Native American Tribes
Native American Policy can be defined as the laws and regulations and operations developed and adapted in the United States to summarize the relationship between Native American tribes and the federal government. When the United States initially became a sovereign nation, it implemented the European policies towards these native peoples, but over two centuries the U.S. adapted its very own widely varying policies regarding the evolving perspectives and necessities of Native American regulation.
In 1824, in order to administer the U.S. government’s Native American policies, Congress created a new agency inside the War Department referred to as Bureau of Indian Affairs, which worked directly with the U.S. Army to enforce their policies. At times the federal government recognized the Indians as self-governing, distinct political communities with varying cultural identities; however, at other times the government attempted to compel the Native American tribes to abandon their cultural identity, surrender their land and assimilate into the American traditions.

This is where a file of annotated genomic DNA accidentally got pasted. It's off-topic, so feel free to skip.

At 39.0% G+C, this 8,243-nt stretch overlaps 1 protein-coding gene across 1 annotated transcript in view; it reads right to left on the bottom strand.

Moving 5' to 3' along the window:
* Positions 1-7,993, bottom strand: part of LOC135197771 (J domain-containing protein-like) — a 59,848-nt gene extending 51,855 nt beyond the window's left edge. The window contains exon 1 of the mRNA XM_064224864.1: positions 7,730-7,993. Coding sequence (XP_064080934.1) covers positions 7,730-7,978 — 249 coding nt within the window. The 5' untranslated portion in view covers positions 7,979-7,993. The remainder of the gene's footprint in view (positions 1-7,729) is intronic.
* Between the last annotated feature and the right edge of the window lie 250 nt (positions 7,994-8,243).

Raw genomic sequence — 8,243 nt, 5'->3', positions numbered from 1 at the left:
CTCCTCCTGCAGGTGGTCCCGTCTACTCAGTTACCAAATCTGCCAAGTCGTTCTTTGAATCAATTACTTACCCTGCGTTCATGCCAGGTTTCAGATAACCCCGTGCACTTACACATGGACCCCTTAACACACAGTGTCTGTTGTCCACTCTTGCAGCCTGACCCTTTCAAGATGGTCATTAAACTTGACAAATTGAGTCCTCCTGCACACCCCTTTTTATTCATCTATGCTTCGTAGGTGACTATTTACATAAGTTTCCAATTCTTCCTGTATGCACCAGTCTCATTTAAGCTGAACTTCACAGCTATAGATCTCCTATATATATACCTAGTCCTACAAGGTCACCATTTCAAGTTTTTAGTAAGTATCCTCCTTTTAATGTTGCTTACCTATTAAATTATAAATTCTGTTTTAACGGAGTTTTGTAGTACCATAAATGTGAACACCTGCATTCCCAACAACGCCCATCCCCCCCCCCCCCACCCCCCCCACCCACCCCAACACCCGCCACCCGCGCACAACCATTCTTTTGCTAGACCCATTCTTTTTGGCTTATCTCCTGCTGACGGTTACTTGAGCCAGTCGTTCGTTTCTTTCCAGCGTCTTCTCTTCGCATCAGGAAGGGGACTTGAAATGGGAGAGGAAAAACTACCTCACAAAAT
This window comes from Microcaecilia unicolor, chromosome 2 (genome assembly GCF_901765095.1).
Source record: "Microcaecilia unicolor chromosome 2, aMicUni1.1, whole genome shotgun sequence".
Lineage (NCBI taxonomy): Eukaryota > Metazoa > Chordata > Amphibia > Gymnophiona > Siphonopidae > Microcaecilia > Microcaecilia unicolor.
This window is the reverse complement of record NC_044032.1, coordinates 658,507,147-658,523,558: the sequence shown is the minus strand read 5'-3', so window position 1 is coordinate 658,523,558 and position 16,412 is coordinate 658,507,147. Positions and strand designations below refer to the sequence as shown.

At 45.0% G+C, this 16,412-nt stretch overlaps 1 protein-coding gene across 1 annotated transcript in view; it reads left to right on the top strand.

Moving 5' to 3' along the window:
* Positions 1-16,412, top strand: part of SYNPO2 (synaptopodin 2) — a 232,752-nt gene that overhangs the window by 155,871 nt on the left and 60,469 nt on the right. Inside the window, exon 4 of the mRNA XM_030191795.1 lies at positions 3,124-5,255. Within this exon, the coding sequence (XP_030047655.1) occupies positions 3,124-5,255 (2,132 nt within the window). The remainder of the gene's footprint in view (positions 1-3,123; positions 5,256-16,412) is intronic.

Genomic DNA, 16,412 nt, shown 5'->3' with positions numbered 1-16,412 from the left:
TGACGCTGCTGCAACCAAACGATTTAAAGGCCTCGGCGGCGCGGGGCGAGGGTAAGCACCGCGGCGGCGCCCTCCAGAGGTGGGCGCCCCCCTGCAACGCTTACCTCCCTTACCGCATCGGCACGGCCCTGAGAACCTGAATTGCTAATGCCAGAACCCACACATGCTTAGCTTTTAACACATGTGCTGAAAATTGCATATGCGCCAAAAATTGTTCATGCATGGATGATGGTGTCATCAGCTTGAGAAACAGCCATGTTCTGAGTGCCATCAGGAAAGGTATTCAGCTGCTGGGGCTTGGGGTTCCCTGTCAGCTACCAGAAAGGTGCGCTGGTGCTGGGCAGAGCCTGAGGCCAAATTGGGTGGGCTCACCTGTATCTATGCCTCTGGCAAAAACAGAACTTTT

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With the steady flow of settlers into Indian controlled land, Eastern newspapers printed sensationalized stories of cruel native tribes carrying out massive massacres of hundreds of white travelers. Although some settlers lost their lives to American Indian attacks, this was certainly not the norm; in fact, Native American tribes generally helped settlers get across the Plains. Not only did the American Indians offer wild game and other necessities to travelers, but they served as guides and messengers between wagon trains as well. Despite the friendly natures of the American Indians, settlers still anticipated the likelihood of an attack.